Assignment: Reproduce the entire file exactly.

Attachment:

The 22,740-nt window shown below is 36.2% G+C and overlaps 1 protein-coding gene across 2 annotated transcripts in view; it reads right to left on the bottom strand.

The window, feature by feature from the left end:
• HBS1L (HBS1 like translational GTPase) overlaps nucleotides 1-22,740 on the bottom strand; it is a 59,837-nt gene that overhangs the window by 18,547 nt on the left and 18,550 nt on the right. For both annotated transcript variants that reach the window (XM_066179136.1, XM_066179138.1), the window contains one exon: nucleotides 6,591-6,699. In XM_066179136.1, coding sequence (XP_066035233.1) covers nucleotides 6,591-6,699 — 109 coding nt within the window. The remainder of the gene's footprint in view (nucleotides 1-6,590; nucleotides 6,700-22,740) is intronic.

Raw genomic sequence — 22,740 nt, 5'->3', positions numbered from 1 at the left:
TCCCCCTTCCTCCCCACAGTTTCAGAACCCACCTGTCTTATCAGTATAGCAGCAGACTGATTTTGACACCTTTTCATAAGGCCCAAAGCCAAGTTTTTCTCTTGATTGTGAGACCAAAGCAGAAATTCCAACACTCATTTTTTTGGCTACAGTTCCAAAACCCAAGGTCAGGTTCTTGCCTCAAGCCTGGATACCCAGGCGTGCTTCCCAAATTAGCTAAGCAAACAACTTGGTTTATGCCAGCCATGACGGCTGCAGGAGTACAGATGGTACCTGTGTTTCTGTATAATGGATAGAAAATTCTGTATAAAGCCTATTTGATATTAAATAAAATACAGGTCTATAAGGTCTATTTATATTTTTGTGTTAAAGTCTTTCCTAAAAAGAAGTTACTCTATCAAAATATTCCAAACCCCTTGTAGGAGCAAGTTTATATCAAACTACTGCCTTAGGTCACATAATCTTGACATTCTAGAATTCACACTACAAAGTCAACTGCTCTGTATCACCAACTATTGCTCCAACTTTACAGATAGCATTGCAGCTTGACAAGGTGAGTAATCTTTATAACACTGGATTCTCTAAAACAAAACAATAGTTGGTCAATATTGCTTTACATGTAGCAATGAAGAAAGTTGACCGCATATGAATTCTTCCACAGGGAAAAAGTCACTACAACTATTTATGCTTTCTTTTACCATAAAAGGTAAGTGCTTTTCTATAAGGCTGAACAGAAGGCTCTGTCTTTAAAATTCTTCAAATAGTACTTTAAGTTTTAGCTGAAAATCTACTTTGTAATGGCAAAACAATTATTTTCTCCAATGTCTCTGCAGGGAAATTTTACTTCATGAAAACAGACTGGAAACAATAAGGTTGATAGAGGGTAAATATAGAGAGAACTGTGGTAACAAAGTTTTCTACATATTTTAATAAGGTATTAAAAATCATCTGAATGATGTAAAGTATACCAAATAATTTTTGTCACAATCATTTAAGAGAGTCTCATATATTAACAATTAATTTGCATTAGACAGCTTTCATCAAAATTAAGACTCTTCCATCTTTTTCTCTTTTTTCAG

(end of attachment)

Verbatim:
The 22,740-nt window shown below is 36.2% G+C and overlaps 1 protein-coding gene across 2 annotated transcripts in view; it reads right to left on the bottom strand.

The window, feature by feature from the left end:
• HBS1L (HBS1 like translational GTPase) overlaps nucleotides 1-22,740 on the bottom strand; it is a 59,837-nt gene that overhangs the window by 18,547 nt on the left and 18,550 nt on the right. For both annotated transcript variants that reach the window (XM_066179136.1, XM_066179138.1), the window contains one exon: nucleotides 6,591-6,699. In XM_066179136.1, coding sequence (XP_066035233.1) covers nucleotides 6,591-6,699 — 109 coding nt within the window. The remainder of the gene's footprint in view (nucleotides 1-6,590; nucleotides 6,700-22,740) is intronic.

Raw genomic sequence — 22,740 nt, 5'->3', positions numbered from 1 at the left:
TCCCCCTTCCTCCCCACAGTTTCAGAACCCACCTGTCTTATCAGTATAGCAGCAGACTGATTTTGACACCTTTTCATAAGGCCCAAAGCCAAGTTTTTCTCTTGATTGTGAGACCAAAGCAGAAATTCCAACACTCATTTTTTTGGCTACAGTTCCAAAACCCAAGGTCAGGTTCTTGCCTCAAGCCTGGATACCCAGGCGTGCTTCCCAAATTAGCTAAGCAAACAACTTGGTTTATGCCAGCCATGACGGCTGCAGGAGTACAGATGGTACCTGTGTTTCTGTATAATGGATAGAAAATTCTGTATAAAGCCTATTTGATATTAAATAAAATACAGGTCTATAAGGTCTATTTATATTTTTGTGTTAAAGTCTTTCCTAAAAAGAAGTTACTCTATCAAAATATTCCAAACCCCTTGTAGGAGCAAGTTTATATCAAACTACTGCCTTAGGTCACATAATCTTGACATTCTAGAATTCACACTACAAAGTCAACTGCTCTGTATCACCAACTATTGCTCCAACTTTACAGATAGCATTGCAGCTTGACAAGGTGAGTAATCTTTATAACACTGGATTCTCTAAAACAAAACAATAGTTGGTCAATATTGCTTTACATGTAGCAATGAAGAAAGTTGACCGCATATGAATTCTTCCACAGGGAAAAAGTCACTACAACTATTTATGCTTTCTTTTACCATAAAAGGTAAGTGCTTTTCTATAAGGCTGAACAGAAGGCTCTGTCTTTAAAATTCTTCAAATAGTACTTTAAGTTTTAGCTGAAAATCTACTTTGTAATGGCAAAACAATTATTTTCTCCAATGTCTCTGCAGGGAAATTTTACTTCATGAAAACAGACTGGAAACAATAAGGTTGATAGAGGGTAAATATAGAGAGAACTGTGGTAACAAAGTTTTCTACATATTTTAATAAGGTATTAAAAATCATCTGAATGATGTAAAGTATACCAAATAATTTTTGTCACAATCATTTAAGAGAGTCTCATATATTAACAATTAATTTGCATTAGACAGCTTTCATCAAAATTAAGACTCTTCCATCTTTTTCTCTTTTTTCAG